Learn more about Rheumatoid Arthritis – its symptoms and causes
What is rheumatoid arthritis?
Rheumatoid arthritis is a chronic (long-term) disease that can cause pain and swelling in your joints. It is an autoimmune disease where your immune system doesn’t recognise the tissue lining your joints to be part of your body and attacks it. When this happens, some joints become swollen and painful.
Rheumatoid arthritis is a systemic disease, affecting the whole body, including the organs. This can lead to problems with the heart, respiratory system, nerves and eyes. It is most common in people aged 75 years and over, although the onset of rheumatoid arthritis most frequently occurs in those aged 35–64. The prevalence of this disease is 1.5 times higher in women (2.3%) than men (1.5%).
What are the symptoms of rheumatoid arthritis?
It usually starts slowly and often begins in small joints, such as in the fingers and toes.
- pain, warmth, swelling and tenderness in the affected joints;
- joint stiffness, which restricts movement, especially early in the morning (morning stiffness) or following periods of rest;
- occasional fevers;
- tiredness (fatigue); and
- weight loss.
Moreover, people with this condition often have different experiences. Some people have flare ups — times when their joints feel particularly sore — followed by months, or even years, with few symptoms. Other people may have symptoms that slowly get worse over time.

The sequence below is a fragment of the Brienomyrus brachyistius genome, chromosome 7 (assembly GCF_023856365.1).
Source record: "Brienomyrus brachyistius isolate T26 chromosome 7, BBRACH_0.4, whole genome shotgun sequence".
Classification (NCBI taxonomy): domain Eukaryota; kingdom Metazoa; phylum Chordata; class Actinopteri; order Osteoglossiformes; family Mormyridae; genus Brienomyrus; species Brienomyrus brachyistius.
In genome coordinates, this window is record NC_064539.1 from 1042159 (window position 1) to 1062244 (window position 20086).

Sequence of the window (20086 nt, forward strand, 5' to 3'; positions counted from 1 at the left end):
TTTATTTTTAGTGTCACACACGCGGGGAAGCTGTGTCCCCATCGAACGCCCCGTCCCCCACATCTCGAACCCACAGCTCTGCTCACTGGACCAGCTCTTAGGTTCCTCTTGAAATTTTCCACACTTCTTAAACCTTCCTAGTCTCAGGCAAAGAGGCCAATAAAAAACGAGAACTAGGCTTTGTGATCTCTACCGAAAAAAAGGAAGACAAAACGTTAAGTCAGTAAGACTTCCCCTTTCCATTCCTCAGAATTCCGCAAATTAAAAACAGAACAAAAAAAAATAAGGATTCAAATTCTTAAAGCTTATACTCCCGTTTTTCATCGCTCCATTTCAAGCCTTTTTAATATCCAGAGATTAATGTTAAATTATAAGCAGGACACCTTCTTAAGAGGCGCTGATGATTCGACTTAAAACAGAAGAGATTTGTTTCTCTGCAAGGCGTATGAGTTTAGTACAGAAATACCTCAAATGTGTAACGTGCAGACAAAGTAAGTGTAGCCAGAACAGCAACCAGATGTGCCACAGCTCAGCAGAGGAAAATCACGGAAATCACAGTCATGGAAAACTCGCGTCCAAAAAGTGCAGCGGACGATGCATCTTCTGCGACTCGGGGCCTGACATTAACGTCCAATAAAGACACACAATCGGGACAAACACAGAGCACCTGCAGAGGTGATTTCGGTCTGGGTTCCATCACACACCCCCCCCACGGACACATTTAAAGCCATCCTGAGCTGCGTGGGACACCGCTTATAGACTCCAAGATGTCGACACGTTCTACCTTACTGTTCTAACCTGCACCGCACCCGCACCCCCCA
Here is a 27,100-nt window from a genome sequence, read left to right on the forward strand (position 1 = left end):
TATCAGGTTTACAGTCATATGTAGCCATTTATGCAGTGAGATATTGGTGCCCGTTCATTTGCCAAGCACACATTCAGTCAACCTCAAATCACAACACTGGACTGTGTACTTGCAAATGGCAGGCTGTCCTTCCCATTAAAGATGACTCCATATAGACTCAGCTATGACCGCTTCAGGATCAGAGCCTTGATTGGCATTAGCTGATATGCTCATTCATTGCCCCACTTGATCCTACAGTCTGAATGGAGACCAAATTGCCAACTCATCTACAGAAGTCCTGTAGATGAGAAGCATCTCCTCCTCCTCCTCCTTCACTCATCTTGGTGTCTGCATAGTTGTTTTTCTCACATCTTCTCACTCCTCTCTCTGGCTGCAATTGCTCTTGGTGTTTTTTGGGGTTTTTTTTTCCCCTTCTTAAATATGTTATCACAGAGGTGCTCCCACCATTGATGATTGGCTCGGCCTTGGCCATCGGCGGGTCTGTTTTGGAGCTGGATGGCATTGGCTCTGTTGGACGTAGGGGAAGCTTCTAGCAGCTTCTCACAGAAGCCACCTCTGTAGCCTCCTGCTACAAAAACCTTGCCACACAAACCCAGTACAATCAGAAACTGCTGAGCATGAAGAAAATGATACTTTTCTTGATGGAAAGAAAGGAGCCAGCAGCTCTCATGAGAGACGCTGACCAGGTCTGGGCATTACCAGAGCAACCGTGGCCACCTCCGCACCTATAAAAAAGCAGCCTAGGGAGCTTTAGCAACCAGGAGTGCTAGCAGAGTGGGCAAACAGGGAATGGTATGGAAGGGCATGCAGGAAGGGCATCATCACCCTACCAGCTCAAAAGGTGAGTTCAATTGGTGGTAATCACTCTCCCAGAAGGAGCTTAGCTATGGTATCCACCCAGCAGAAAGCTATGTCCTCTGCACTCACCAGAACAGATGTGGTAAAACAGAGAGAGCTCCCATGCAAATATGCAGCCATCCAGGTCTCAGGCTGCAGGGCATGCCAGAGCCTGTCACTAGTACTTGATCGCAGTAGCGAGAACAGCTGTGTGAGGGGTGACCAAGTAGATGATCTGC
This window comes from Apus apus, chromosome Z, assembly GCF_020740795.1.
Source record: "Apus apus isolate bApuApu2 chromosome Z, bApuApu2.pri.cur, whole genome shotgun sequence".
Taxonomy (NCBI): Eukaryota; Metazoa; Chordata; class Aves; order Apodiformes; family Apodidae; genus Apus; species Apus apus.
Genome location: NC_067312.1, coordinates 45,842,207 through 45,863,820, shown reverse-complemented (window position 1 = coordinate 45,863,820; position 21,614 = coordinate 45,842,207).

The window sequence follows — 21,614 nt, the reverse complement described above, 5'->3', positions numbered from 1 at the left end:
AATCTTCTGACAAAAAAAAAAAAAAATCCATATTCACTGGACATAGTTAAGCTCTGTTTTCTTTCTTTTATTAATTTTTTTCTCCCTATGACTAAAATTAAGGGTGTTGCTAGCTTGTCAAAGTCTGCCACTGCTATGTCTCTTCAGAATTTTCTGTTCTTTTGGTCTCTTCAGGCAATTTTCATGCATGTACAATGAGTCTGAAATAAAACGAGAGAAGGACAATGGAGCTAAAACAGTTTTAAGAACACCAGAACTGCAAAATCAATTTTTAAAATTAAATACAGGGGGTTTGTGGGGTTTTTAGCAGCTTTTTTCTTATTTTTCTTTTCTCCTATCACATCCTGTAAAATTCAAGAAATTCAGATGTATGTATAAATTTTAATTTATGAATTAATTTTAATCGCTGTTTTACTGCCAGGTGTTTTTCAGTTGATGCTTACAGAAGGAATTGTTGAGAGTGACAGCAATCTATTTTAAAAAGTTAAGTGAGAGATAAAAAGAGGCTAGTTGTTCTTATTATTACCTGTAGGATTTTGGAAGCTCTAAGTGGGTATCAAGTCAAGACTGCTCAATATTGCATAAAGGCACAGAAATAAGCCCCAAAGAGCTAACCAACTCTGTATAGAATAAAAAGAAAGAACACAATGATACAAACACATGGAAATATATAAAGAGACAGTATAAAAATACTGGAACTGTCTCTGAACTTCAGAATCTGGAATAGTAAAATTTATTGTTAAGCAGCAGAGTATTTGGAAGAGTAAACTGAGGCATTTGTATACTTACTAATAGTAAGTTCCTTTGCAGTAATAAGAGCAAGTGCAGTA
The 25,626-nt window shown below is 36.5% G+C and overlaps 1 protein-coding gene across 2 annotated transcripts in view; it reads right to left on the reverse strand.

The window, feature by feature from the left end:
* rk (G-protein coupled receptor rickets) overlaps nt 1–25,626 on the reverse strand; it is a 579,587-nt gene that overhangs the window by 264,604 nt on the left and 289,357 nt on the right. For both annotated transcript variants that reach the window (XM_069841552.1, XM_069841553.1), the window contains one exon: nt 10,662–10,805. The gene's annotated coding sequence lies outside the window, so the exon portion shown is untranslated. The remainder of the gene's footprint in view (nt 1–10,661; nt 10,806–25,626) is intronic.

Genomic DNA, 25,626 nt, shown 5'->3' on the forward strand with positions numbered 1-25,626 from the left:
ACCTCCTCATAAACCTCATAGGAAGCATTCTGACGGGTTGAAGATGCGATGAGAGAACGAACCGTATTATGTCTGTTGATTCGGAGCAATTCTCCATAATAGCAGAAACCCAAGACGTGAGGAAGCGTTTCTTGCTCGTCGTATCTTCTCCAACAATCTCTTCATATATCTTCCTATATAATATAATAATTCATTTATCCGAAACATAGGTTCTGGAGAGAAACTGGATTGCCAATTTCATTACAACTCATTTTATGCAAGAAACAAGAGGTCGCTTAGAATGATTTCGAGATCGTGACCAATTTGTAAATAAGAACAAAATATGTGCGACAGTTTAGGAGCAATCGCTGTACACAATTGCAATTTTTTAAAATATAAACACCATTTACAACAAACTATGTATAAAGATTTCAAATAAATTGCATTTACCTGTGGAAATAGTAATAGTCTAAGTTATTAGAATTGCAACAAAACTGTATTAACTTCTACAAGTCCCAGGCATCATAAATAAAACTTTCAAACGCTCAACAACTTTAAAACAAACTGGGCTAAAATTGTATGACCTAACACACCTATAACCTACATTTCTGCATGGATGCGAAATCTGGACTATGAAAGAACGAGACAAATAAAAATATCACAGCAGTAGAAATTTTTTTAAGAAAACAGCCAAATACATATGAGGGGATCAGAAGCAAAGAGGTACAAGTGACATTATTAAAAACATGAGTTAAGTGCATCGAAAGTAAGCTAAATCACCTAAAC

Causes and risk factors
Rheumatoid arthritis is an auto-immune condition, which means that it results from your immune system being overactive and attacking and damaging your own healthy tissue.
In RA, the immune system attacks the membrane lining your joints (the synovium), resulting in inflammation. Over time, this inflammation can lead to cartilage and bone erosion and joint damage and deformity.
The cause of the auto-immune reaction that results in rheumatoid arthritis is not fully understood. However, it is thought to be caused by a combination of factors, including:
- genetic (inherited) factors;
- environmental factors (such as smoking, dietary factors and infections); and
- reproductive hormonal factors.
Rheumatoid arthritis can make your joints stiffer and less flexible, increasing your risk of falling. But early diagnosis and treatment of this condition improves the long-term outcome.
Are you suffering from this condition? One of our podiatrist can assist and give the right management protocols for your condition. ✅
Schedule an appointment here or you may call us at 44 (0) 207 101 4000. 📞
We hope you have a feetastic day! 👣☀️
-The Chelsea Clinic and Team